Saudi Arabia to Spend $1 Trillion Over a Decade to Build a Global Tourism Economy
With a goal to attract 100 million tourists a year by 2030, Saudi Arabia realizes that it will have to promote itself aggressively as a leisure destination. A trillion dollars looks pretty aggressive.
Peden Doma Bhutia
In addition to the investment that it has already made in the last five years, Saudi Arabia plans to invest another $1 trillion in the tourism sector over the next 10 years.
“Today, Saudi Arabia is the largest investing destination in the tourism sector,” said Fahd Hamidaddin, CEO of the Saudi Tourism Authority.
Having set the ball rolling, the destination has signed up Argentinian soccer star Lionel Messi as its newest tourism ambassador even as American golfer Jack Nicklaus says he turned down $100 million to be the face of Saudi-backed LIV Golf Series according to reports on Monday.
Of course, the country historically struggled to win over both domestic and international tourists due to societal limitations, including a strict no-drinking policy and severe restrictions for women, as well as allegations of human rights abuses against journalists.
But the once popular religious destination is now pivoting towards leisure tourism with a calendar of events which would have once seemed unimaginable in the country. And then there is the goal to attract 100 million tourists a year by 2030.
Outlining its tourism aspirations to align with the 2030 Vision, Saudi Arabia identifies tourism as one of the “promising sectors” to help diversify its primarily oil-based economy.
A Skift report in 2019 had also identified that Saudi Arabia has been making significant moves to open up its borders to international tourists.
The Riyadh Season 2021, an entertainment event that spanned over five months from October 2021 onwards, was one such entertainment event to attract leisure tourists.
The opening ceremony, which had American rapper Pitbull performing, was attended by more than 750,000 people, while being broadcast live across television channels and websites.
“We had an active lifestyle offering with the Riyadh Season 2021, which had festivities and events from music to culture and lifestyle,” .
The country is all set to welcome a Nobu Hotel and a St Regis in Riyadh with another Four Seasons to come up at Diriyah — the original home of the Saudi royal family.
The Saudi Arabian port city of Jeddah had been buzzing with activity in December last year as it hosted the debut edition of the Red Sea International Film Festival as well as the Formula One Grand Prix.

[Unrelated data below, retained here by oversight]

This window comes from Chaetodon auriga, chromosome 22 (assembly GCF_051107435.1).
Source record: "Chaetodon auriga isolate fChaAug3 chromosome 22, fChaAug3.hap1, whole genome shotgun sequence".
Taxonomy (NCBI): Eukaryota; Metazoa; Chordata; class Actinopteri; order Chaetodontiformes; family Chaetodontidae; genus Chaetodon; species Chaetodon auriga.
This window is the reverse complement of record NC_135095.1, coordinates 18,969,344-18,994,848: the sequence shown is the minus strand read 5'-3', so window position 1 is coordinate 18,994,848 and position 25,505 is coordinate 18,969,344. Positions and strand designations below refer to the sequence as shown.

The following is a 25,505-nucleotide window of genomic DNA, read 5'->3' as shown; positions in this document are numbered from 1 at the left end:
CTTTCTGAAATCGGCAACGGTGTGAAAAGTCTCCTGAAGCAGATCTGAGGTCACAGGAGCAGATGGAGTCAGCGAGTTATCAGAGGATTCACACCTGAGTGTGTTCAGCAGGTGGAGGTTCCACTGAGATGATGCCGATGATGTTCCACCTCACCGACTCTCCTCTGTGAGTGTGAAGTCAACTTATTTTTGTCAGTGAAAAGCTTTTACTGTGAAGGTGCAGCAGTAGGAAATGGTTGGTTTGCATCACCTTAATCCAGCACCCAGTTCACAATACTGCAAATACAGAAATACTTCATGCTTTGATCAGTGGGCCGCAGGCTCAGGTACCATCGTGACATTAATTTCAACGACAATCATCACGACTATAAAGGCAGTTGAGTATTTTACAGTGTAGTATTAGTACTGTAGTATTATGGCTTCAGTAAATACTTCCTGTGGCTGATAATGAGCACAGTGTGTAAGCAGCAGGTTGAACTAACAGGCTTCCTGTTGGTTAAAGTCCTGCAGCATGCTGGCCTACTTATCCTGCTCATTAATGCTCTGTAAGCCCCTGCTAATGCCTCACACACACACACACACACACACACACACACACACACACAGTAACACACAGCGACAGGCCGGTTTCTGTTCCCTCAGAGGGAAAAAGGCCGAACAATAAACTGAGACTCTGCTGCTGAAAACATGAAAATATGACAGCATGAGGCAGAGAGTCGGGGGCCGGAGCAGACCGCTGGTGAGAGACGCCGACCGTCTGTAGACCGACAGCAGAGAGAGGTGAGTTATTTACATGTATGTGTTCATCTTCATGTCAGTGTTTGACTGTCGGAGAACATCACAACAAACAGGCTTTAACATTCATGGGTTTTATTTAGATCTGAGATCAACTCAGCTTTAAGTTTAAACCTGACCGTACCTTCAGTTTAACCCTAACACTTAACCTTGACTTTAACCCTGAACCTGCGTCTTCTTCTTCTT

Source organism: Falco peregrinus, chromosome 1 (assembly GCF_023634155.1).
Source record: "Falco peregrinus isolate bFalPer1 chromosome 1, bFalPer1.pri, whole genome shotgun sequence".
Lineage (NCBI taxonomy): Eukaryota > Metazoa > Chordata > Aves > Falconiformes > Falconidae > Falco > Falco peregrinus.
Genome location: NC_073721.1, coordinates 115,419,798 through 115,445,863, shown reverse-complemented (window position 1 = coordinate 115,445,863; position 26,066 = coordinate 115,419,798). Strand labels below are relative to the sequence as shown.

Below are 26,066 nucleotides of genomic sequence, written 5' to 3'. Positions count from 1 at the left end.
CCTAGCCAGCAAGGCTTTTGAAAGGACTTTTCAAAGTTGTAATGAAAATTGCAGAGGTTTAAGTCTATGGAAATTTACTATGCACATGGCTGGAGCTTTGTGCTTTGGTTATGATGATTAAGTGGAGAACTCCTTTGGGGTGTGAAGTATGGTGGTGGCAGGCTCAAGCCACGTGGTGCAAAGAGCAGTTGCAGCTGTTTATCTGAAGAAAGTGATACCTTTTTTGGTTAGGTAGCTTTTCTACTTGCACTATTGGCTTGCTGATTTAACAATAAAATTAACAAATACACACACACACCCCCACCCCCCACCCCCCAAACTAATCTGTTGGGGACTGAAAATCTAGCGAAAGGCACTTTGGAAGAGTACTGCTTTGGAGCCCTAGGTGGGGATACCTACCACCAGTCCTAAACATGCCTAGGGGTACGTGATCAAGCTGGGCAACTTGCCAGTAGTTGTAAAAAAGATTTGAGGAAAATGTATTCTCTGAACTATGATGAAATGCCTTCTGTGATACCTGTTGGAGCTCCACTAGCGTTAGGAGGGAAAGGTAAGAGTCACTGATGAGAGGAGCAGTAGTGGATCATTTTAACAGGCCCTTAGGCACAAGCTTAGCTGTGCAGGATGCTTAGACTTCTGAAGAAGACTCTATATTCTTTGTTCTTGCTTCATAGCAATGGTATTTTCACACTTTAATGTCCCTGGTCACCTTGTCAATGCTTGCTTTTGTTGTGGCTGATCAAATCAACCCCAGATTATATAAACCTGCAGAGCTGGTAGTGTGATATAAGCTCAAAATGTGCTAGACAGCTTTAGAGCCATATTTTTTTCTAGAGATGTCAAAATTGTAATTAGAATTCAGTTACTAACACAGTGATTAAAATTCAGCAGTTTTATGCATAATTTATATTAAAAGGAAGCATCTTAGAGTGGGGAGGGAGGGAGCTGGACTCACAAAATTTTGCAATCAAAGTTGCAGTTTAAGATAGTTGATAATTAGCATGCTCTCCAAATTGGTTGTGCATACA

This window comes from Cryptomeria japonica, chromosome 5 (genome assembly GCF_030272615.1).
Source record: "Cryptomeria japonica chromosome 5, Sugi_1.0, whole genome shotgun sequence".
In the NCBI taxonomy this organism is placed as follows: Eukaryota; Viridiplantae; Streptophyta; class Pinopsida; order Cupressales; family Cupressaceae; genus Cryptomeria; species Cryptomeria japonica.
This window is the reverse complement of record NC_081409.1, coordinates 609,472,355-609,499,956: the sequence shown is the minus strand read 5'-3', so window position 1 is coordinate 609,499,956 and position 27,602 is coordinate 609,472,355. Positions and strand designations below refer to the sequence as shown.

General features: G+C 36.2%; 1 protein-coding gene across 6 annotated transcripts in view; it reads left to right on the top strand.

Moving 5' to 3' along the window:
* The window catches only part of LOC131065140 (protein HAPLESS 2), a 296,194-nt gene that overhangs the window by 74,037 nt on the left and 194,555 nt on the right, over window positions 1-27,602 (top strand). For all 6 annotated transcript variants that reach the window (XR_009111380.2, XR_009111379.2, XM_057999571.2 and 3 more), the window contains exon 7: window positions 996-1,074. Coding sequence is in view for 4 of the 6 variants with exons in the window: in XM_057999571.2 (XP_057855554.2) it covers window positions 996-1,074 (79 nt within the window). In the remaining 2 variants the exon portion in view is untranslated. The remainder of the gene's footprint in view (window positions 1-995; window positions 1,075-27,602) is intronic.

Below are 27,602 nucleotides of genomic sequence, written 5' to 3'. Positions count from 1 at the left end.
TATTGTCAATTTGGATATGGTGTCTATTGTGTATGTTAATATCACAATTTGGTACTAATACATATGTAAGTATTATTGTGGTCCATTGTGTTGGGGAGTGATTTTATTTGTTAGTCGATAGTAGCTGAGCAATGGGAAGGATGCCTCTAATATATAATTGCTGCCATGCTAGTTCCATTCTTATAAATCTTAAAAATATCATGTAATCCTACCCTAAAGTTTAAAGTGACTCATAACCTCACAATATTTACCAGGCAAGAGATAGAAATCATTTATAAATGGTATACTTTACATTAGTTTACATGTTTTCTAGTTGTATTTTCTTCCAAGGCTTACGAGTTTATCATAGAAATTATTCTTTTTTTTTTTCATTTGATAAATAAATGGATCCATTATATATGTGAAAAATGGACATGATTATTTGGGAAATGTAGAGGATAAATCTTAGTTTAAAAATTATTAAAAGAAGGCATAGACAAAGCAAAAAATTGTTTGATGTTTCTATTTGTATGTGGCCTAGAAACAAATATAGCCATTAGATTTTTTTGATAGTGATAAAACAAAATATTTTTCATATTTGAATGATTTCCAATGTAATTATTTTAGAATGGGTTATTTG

The country has also hosted a growing number of international sporting events, including the Italian Super Cup and the Spanish Super Cup.
Using the Covid Downtime for Promotion
At a time when very few destinations were promoting tourism as a result of sealed borders, Saudi Arabia used the Covid downtime to promote tourism to the country.
The gamble paid off as 2021 was a remarkable year for the destination with domestic tourism reaching a record high of 62 million visits. “We had 15 million visits to the Red Sea from the region,” Hamidaddin said while talking to Skift at the Arabian Travel Market in Dubai.
“In terms of total recovery, we reached 72 percent of pre-pandemic levels in 2021. The last quarter of 2021-2022 has been extremely rewarding as we reached 130 percent of pre-pandemic levels. Today, Saudi Arabia is the largest investing destination in the tourism sector,” Hamidaddin said.
In its bid to turn into a rewarding destination for travelers, Saudi tourism is also keen to make governments and businesses work together.
Crediting the Covid environment for inspiring a new wave of collaboration between governments and the private sector, the Saudi Tourism CEO said that at a time when it was needed the most, public and private entities came together to enhance existing services and develop new ones.
“We never thought this would click until the public and private entities were forced to work together and they went on to create an integrated value chain of tests, apps, quarantines upon arrival and hotel check-ins,” Hamidaddin said.
While this synergy helped to save lives during Covid, Hamidaddin said this should now be further developed to help create a seamless experience for travelers.
However, Saudi is mindful of the fact that while coming out of the pandemic, destinations need to ensure that the environment continues to heal.
“We never had overtourism because we were still a new destination, and we will ensure that everything that we build is designed with that in mind,” he said, pointing out that Saudi Arabia has committed 30 percent of the total land to protected areas as part of Vision 2030.
Regional Tourism Pitch
With cities around the world actively working to promote themselves, destination branding is indeed a very competitive landscape globally. However, Saudi is looking to compete with destinations on a regional level while looking to promote tourism within the region.
“Long-haul travelers don’t just intend to visit one country. A traveler to Jordan’s Petra can extend their trip to Saudi’s Al Ula and further. We are looking to collaborate on multiple levels with other countries in the region, and tourism promotion is definitely one of them,” Hamidaddin said.
However, with destinations in the Middle East bullish about tourism, Saudi Arabia will have its task cut out to capture its share of the market.
This article first appeared in skift.com
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